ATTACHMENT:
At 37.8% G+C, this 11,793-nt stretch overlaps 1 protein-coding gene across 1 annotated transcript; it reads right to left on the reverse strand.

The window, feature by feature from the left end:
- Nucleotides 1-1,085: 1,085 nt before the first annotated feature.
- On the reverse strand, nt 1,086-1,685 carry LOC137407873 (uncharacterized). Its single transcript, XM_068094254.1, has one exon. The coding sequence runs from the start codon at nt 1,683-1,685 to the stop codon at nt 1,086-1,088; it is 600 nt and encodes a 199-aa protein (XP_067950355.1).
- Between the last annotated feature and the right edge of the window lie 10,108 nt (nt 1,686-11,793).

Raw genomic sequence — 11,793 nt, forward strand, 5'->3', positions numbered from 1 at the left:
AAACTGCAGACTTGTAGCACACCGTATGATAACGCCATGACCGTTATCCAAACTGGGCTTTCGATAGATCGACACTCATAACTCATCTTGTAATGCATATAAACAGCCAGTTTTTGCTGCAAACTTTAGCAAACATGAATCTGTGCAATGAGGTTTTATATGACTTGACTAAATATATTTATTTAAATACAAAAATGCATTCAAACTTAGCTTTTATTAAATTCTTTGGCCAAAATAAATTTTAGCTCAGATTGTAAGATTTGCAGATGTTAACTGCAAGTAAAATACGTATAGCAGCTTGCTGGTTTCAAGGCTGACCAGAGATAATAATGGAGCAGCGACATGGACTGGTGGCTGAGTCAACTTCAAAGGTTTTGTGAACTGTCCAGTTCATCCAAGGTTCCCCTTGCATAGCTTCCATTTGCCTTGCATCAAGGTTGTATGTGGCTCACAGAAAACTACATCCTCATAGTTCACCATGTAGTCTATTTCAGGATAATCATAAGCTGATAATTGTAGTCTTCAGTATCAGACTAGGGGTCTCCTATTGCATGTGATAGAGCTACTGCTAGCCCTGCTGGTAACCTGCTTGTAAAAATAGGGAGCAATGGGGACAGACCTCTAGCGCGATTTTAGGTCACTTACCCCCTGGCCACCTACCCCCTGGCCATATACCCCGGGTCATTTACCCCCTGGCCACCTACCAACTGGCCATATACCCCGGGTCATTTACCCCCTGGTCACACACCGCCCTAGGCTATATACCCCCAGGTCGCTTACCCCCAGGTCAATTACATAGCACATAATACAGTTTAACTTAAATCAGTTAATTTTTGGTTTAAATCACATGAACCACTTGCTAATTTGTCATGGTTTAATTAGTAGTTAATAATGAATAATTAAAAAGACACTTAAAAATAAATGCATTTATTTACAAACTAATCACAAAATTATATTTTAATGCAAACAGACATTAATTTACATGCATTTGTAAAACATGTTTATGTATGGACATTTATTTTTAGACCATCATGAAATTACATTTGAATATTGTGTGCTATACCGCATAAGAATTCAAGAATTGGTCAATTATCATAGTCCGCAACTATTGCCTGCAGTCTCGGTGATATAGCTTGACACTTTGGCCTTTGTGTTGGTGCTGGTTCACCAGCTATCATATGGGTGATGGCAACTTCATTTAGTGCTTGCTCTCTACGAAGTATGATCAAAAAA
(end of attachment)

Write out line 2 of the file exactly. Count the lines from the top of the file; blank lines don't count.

The window, feature by feature from the left end: